Since we decided to spend time here for the next couple of years--about 50% of my time living here, the rest at home in the USA--I signed up for art school. I am working on a dissertation, I have been teaching college for almost 10 years. Tired of theory, I want to work with my hands!
The City government has art schools here, one is the School of Plastic Arts--in which one gets the equivalent of an AA--and the more artisanal Municipal School of Art at the old Palacio de Correos, which as it name indicates, is truly a palace, built in the late 1930s, and which used to host the Post Office. Now it is Centro Metropolitano de Cultura. Basically, a free space for artists, a free school of art.
I'm going to have to talk about ghosts at this point (again!) because people keep asking me, "Have you encountered any of the ghosts?" The arc pictured above, they say, is haunted. Actually, all of the huge, wide corridors are supposed to be haunted. I don't know who would haunt the building or why, but from what I know about ghost stories here, I wouldn't be surprised it's a "woman in white" ('cause everywhere I go here, places are haunted by a "headless nun" or a "woman dressed in white"). I think this says more about the local collective unconscious than about any real paranormal experience.
Anyhow, the building is supposed to be haunted and many seem to believe it. The building is not that old and it has always been a post office. Still, it makes the place more romantic, alluring and mysterious. It does seem of a period older than it really is, as well.
So, whatever, lets just say that the place is haunted. Lets just say! Myself, not a big believer in ghosts and, not to discount my friends' and acquaintances ghostly experiences, but I am sure that most stories have an explanation grounded in real world phenomena (perhaps electricity?)
What I do like is that when the weather is nice, students are taken to the corridors, which tend to face open gardens and other open spaces. The floors, ceilings, every single area of the building is beautifully detailed with woodwork and ceramic tiles (see picture of kid with cello). The place is always very lively with young students of all ages as well as adults and teenagers. I especially love to watch kids learning stuff such as break dance or chess! Talk about learning old and new.
The art school operates mostly free or based on small fees (like $4 a month), the instructors are all renowned and well-established artists, and it caters to the well-off and the poor--but mostly makes sure it is accessible to the humble--and the teaching is really good. The pedagogical methodology is more hands-on and artisanal than academic. There aren't really any theory or history of art courses taught there. They do house the School of Folkloric Dance, a Drama school, ballet, choral, the Municipal School of Painting, the Municipal School of Sculpture (and the yearly student expos are amazing), the Experimental Printmaking workshop and many other arts. However, for theoretical courses, one would have to go to the University.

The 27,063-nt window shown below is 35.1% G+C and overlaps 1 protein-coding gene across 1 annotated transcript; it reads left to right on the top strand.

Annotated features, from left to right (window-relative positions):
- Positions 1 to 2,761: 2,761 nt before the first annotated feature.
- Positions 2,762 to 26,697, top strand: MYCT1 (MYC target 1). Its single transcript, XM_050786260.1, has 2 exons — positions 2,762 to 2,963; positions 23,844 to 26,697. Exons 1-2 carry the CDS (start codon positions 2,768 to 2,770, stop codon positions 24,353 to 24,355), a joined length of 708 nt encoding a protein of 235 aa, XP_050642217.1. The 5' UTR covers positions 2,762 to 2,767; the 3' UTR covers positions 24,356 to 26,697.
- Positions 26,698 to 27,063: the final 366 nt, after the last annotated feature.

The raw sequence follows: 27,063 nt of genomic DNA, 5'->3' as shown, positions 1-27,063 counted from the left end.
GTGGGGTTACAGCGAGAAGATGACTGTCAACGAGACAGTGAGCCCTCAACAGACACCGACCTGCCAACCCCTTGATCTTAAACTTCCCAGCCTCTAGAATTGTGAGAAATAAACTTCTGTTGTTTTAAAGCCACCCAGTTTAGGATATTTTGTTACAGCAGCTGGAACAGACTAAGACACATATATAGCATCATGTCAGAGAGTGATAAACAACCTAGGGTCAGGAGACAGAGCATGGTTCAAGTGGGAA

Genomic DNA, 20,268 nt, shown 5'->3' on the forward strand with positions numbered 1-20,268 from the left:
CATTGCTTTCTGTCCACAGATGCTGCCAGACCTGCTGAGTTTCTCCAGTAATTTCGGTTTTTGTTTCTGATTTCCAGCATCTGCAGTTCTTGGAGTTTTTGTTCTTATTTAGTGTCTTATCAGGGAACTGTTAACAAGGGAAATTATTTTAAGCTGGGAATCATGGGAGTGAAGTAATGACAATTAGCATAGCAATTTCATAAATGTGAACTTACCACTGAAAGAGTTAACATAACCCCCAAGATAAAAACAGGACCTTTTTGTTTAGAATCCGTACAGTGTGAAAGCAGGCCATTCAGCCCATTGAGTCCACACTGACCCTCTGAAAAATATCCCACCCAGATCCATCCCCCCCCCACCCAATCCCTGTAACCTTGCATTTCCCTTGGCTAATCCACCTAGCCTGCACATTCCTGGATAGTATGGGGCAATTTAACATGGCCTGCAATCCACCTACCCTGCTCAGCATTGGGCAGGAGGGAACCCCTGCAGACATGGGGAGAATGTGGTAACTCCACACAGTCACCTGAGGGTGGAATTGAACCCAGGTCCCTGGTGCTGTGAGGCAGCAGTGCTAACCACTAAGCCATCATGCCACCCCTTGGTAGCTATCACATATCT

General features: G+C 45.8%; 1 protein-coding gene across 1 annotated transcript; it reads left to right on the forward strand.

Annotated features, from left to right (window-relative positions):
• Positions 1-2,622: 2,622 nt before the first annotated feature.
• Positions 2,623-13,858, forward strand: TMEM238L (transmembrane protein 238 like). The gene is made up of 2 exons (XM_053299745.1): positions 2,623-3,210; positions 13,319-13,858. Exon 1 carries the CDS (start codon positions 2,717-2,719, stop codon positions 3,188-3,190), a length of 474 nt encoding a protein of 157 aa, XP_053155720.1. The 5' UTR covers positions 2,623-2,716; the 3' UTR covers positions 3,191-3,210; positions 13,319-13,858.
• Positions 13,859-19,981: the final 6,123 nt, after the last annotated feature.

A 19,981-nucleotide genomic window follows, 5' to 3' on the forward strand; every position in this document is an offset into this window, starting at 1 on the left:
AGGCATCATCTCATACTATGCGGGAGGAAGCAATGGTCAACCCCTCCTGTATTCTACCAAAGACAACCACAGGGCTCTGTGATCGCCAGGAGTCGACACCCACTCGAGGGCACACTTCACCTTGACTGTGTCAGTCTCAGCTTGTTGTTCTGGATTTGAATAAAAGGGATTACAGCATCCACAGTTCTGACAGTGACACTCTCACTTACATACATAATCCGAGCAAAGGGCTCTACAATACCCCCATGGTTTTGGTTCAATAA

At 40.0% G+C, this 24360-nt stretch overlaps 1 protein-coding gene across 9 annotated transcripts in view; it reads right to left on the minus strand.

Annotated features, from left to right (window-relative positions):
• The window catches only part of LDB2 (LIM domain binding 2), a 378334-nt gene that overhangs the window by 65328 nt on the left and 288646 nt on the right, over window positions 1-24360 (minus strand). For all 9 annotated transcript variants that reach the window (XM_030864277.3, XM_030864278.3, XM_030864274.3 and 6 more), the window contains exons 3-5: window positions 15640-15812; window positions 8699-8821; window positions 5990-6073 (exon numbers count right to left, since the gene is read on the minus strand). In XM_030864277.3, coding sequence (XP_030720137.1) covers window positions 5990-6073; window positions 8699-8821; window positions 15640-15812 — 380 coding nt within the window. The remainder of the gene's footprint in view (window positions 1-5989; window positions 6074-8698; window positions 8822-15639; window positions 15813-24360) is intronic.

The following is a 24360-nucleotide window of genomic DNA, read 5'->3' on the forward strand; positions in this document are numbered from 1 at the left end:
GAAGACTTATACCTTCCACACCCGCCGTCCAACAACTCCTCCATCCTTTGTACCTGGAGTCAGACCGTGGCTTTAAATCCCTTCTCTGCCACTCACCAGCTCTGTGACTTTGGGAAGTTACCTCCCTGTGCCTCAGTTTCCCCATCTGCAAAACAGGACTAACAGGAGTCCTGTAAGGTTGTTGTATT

This works for me right now. I just want to learn to work with my hands and that, I do with great gusto. Plus, it is within walking distance to our inn (www.qualityguate.com) and apartment.
All printmaking instructors belong to the design art collective La Torana ; they've all won many important awards, and the ambiance in class is rich in art, culture and humor. I enjoy my classmates, the work, the exposure to other artists and to progressive political views. Often older, famous artists keep dropping by to chat with my instructors!!! (sooo cool). In the background, while we work, not only do we listen to the artists' conversation but also to students practicing their musical instruments and the the choral class practicing Bach, Telemann, and other works.
Okay, so we also listen to the latest rock! One cannot live from Classical music alone. It is all art. And I like the un-stuffy crowd there. Guatemalan society is way too conservative, socially and politically---think the USA in the 1950s!--and one can feel quite claustrophobic sometimes. If I didn't have art school and books, I think I wouldn't be able to survive here, as beautiful and exciting as this country is.
59 minutes ago